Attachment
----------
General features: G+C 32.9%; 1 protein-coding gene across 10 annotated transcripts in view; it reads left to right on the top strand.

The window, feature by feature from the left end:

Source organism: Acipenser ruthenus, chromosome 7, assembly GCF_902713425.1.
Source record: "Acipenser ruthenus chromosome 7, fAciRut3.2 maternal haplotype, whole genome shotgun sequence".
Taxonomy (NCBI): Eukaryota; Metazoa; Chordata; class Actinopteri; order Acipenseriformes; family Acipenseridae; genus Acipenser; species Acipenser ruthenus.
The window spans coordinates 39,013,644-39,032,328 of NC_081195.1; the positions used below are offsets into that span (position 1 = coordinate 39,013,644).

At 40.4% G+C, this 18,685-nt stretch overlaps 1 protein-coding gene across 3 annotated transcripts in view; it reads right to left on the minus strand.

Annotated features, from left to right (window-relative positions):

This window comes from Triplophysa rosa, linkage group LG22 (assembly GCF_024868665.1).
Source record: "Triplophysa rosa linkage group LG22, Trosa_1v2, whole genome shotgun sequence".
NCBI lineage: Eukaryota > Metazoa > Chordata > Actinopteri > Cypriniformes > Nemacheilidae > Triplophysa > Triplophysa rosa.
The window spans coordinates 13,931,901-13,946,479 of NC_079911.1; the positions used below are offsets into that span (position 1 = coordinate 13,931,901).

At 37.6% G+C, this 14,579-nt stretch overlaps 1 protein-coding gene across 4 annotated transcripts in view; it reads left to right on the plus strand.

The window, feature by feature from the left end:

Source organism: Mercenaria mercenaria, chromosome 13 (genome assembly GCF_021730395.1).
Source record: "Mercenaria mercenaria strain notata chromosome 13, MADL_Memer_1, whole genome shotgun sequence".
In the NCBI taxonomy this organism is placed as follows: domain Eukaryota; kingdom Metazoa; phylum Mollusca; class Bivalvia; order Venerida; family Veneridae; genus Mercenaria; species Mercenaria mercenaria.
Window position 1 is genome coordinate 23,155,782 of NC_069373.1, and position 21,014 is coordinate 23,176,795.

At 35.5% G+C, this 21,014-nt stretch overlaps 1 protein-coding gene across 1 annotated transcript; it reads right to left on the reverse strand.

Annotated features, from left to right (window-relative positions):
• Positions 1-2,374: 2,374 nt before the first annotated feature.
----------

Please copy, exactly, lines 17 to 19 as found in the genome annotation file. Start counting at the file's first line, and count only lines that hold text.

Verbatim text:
In the NCBI taxonomy this organism is placed as follows: domain Eukaryota; kingdom Metazoa; phylum Mollusca; class Bivalvia; order Venerida; family Veneridae; genus Mercenaria; species Mercenaria mercenaria.
Window position 1 is genome coordinate 23,155,782 of NC_069373.1, and position 21,014 is coordinate 23,176,795.

At 35.5% G+C, this 21,014-nt stretch overlaps 1 protein-coding gene across 1 annotated transcript; it reads right to left on the reverse strand.